“Yeah, well, it’s more like you did,” the editor said, trying on an eyebrow-enhanced expression of concern that reminded the writer of a shark slightly perturbed to be eating something beautiful. “In your old books? A few jokes that are, hmm, not funny?”

“My . . . old books?” The writer hated being caught off-guard in front of the editor and her panel of experts, but the repetition was involuntary. “I don’t think I . . .”

“Yeah, it’s our new policy. Any time we have a creator who’s been flagged, we have to do a reassessment of their work. We have a duty here to make sure our published books are updated to reflect the changing society we live in. And so, um, there are other books that are going to be unpublished because they’re unsalvageable.”

“Un . . . salvageable.” There they went with the repetition again.

Now the editor was stern. “Yes. Looking over some of them, we’ve determined that it wasn’t just a few words here or there, but the overall story. So, you know, you won’t be getting royalties from them. And, um, you’ll have to pay back whatever you’ve earned already on those books . . .”

*     *     *

I remember a Frank Zappa compilation album I bought in the late 1990s called Have I Offended Someone? It contained some of the man’s most offensive songs, whether about race or gender or sexuality or religoin: “He’s So Gay,” “Dumb All Over,” “Bobby Brown Goes Down,” “Dinah-Moe Humm,” “Titties N’ Beer,” “In France,” “Jewish Princess,” “Catholic Girls,” and so on. I will say, the inclusion of mid-80s anti-hippie rant “We’re Turning Again” was a nice touch.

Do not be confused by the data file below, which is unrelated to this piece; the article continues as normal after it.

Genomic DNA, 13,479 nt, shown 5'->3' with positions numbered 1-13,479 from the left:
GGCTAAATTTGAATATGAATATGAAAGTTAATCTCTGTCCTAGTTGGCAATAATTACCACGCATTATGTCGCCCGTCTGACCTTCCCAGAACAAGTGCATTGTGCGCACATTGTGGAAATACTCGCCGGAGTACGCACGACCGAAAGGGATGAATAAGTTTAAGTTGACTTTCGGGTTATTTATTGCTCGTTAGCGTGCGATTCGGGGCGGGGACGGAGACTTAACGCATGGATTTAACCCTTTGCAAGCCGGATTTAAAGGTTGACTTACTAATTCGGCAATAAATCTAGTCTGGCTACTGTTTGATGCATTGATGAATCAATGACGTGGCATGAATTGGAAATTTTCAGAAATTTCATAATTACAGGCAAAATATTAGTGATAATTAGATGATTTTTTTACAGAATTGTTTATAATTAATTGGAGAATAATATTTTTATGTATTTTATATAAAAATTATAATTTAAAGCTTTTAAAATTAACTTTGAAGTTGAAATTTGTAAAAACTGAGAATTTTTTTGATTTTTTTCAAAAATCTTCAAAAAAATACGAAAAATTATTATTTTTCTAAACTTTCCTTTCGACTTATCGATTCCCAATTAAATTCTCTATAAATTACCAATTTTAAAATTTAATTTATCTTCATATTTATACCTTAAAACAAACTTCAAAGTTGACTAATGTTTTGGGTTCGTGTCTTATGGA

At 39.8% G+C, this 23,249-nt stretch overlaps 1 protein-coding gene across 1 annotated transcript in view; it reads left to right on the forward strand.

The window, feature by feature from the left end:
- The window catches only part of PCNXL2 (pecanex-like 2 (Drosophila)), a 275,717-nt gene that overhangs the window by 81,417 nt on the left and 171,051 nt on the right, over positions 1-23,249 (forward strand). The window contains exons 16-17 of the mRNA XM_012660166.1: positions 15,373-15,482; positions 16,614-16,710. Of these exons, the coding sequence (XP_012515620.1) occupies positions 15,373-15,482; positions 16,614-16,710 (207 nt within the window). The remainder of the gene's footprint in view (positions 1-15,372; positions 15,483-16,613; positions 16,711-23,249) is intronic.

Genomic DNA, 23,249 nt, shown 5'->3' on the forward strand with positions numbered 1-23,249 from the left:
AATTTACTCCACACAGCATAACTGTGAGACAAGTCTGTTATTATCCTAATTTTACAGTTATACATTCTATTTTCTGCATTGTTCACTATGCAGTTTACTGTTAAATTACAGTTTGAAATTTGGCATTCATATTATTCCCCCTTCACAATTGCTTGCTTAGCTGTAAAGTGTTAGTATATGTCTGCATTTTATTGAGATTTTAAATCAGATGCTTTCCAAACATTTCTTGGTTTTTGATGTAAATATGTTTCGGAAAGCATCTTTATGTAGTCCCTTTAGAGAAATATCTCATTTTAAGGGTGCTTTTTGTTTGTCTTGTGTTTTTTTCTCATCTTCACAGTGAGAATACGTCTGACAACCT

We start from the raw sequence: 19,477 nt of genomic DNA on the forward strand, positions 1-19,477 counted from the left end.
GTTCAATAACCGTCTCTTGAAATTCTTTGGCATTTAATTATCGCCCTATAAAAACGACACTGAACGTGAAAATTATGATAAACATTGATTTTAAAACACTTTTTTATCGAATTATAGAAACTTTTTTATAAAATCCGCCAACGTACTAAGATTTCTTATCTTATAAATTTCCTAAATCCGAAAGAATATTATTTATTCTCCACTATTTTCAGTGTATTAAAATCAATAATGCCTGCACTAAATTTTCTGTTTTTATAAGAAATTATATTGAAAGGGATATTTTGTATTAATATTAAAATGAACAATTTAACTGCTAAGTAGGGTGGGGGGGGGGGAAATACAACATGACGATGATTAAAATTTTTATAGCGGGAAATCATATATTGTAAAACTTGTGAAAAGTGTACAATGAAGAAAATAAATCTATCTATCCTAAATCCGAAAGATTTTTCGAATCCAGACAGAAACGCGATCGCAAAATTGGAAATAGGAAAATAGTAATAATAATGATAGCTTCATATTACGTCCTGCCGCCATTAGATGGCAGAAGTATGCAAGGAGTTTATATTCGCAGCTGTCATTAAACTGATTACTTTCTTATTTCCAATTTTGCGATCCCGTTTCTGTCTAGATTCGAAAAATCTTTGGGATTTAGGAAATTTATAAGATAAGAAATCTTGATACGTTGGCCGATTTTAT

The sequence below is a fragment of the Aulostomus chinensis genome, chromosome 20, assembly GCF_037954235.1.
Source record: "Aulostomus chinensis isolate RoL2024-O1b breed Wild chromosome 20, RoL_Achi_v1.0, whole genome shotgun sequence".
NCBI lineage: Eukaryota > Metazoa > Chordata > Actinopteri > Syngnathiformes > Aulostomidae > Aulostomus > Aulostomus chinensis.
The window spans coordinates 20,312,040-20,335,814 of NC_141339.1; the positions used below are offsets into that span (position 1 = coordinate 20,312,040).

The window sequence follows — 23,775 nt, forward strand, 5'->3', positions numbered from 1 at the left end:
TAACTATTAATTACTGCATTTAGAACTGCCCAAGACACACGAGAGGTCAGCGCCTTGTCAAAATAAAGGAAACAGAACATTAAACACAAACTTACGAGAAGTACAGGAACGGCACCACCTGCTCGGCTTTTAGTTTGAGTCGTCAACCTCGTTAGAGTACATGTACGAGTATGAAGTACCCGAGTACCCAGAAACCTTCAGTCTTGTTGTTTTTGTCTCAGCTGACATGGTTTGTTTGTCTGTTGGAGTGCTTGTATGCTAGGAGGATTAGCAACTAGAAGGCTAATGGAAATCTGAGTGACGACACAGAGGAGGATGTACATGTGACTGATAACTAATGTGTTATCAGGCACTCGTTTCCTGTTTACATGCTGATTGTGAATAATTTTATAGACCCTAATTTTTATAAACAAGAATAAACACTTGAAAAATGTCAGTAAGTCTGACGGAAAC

This album contained an essay written by someone from a late-60s rock group called The Fugs. The Fugs, from what I understand, were very political and mean hippies of a radical bent. In this essay, the Fug in question wrote about how Zappa stayed maddeningly apolitical until the 1980s and the election of Ronald Reagan, where he became a full-on anti-Christian bigot and doctrinaire Democrat. Zappa also fought the censorship of the, interestingly, Democrat-led Parents Music Resource Center (PMRC) and the associated proposed tape tax, which I suspect was of equal import to the business-minded Zappa.